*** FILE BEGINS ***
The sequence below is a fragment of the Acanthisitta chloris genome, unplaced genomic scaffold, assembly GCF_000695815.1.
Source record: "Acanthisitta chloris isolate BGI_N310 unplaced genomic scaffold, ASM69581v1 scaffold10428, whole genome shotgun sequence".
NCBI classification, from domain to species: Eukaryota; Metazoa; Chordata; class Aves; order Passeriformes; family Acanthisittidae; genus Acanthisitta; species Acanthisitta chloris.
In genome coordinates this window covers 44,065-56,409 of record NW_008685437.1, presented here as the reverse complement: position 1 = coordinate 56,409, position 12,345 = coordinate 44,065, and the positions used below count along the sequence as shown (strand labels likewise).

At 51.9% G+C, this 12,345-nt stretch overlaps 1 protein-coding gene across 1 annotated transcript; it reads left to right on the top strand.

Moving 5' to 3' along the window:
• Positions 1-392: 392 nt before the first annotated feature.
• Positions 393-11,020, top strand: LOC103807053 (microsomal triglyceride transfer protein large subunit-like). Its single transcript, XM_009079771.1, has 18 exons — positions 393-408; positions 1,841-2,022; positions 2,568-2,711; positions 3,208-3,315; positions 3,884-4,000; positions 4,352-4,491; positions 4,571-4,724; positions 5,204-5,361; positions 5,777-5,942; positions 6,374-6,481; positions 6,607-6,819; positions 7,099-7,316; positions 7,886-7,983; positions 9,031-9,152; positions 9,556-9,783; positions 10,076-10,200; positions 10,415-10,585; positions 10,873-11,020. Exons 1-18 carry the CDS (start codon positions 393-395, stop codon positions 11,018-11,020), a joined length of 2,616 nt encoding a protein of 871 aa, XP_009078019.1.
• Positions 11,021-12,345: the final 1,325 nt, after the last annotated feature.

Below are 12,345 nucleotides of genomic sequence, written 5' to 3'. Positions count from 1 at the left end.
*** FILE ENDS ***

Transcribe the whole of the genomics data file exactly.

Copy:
The sequence below is a fragment of the Acanthisitta chloris genome, unplaced genomic scaffold, assembly GCF_000695815.1.
Source record: "Acanthisitta chloris isolate BGI_N310 unplaced genomic scaffold, ASM69581v1 scaffold10428, whole genome shotgun sequence".
NCBI classification, from domain to species: Eukaryota; Metazoa; Chordata; class Aves; order Passeriformes; family Acanthisittidae; genus Acanthisitta; species Acanthisitta chloris.
In genome coordinates this window covers 44,065-56,409 of record NW_008685437.1, presented here as the reverse complement: position 1 = coordinate 56,409, position 12,345 = coordinate 44,065, and the positions used below count along the sequence as shown (strand labels likewise).

At 51.9% G+C, this 12,345-nt stretch overlaps 1 protein-coding gene across 1 annotated transcript; it reads left to right on the top strand.

Moving 5' to 3' along the window:
• Positions 1-392: 392 nt before the first annotated feature.
• Positions 393-11,020, top strand: LOC103807053 (microsomal triglyceride transfer protein large subunit-like). Its single transcript, XM_009079771.1, has 18 exons — positions 393-408; positions 1,841-2,022; positions 2,568-2,711; positions 3,208-3,315; positions 3,884-4,000; positions 4,352-4,491; positions 4,571-4,724; positions 5,204-5,361; positions 5,777-5,942; positions 6,374-6,481; positions 6,607-6,819; positions 7,099-7,316; positions 7,886-7,983; positions 9,031-9,152; positions 9,556-9,783; positions 10,076-10,200; positions 10,415-10,585; positions 10,873-11,020. Exons 1-18 carry the CDS (start codon positions 393-395, stop codon positions 11,018-11,020), a joined length of 2,616 nt encoding a protein of 871 aa, XP_009078019.1.
• Positions 11,021-12,345: the final 1,325 nt, after the last annotated feature.

Below are 12,345 nucleotides of genomic sequence, written 5' to 3'. Positions count from 1 at the left end.